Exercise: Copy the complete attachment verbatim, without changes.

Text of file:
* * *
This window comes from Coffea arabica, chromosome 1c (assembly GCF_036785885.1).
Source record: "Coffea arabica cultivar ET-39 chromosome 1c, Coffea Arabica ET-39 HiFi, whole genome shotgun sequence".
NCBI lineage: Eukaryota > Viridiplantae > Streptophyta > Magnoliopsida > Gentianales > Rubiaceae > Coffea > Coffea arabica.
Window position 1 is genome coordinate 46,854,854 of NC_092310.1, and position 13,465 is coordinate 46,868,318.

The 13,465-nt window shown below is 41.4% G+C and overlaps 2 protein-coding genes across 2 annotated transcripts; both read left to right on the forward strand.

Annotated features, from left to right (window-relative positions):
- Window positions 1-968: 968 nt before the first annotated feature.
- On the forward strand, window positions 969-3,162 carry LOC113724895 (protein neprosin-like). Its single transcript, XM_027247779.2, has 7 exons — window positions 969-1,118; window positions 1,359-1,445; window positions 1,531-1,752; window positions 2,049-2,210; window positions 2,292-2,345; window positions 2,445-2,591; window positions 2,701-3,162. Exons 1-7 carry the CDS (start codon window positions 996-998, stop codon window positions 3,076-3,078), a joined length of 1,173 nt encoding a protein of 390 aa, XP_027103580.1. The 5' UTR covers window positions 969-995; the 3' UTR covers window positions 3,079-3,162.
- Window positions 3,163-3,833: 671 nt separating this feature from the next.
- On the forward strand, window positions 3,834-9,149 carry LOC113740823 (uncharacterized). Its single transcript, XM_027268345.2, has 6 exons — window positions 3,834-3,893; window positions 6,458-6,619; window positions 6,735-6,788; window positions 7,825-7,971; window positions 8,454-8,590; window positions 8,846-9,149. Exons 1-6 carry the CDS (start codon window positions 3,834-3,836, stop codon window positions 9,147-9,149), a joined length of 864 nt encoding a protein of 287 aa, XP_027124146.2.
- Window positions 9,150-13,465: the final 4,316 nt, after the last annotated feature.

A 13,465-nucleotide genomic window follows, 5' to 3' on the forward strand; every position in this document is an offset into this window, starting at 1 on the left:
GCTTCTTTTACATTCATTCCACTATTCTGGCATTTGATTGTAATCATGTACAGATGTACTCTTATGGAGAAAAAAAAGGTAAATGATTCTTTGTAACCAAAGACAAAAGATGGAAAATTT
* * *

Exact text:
This window comes from Coffea arabica, chromosome 1c (assembly GCF_036785885.1).
Source record: "Coffea arabica cultivar ET-39 chromosome 1c, Coffea Arabica ET-39 HiFi, whole genome shotgun sequence".
NCBI lineage: Eukaryota > Viridiplantae > Streptophyta > Magnoliopsida > Gentianales > Rubiaceae > Coffea > Coffea arabica.
Window position 1 is genome coordinate 46,854,854 of NC_092310.1, and position 13,465 is coordinate 46,868,318.

The 13,465-nt window shown below is 41.4% G+C and overlaps 2 protein-coding genes across 2 annotated transcripts; both read left to right on the forward strand.

Annotated features, from left to right (window-relative positions):
- Window positions 1-968: 968 nt before the first annotated feature.
- On the forward strand, window positions 969-3,162 carry LOC113724895 (protein neprosin-like). Its single transcript, XM_027247779.2, has 7 exons — window positions 969-1,118; window positions 1,359-1,445; window positions 1,531-1,752; window positions 2,049-2,210; window positions 2,292-2,345; window positions 2,445-2,591; window positions 2,701-3,162. Exons 1-7 carry the CDS (start codon window positions 996-998, stop codon window positions 3,076-3,078), a joined length of 1,173 nt encoding a protein of 390 aa, XP_027103580.1. The 5' UTR covers window positions 969-995; the 3' UTR covers window positions 3,079-3,162.
- Window positions 3,163-3,833: 671 nt separating this feature from the next.
- On the forward strand, window positions 3,834-9,149 carry LOC113740823 (uncharacterized). Its single transcript, XM_027268345.2, has 6 exons — window positions 3,834-3,893; window positions 6,458-6,619; window positions 6,735-6,788; window positions 7,825-7,971; window positions 8,454-8,590; window positions 8,846-9,149. Exons 1-6 carry the CDS (start codon window positions 3,834-3,836, stop codon window positions 9,147-9,149), a joined length of 864 nt encoding a protein of 287 aa, XP_027124146.2.
- Window positions 9,150-13,465: the final 4,316 nt, after the last annotated feature.

A 13,465-nucleotide genomic window follows, 5' to 3' on the forward strand; every position in this document is an offset into this window, starting at 1 on the left:
GCTTCTTTTACATTCATTCCACTATTCTGGCATTTGATTGTAATCATGTACAGATGTACTCTTATGGAGAAAAAAAAGGTAAATGATTCTTTGTAACCAAAGACAAAAGATGGAAAATTT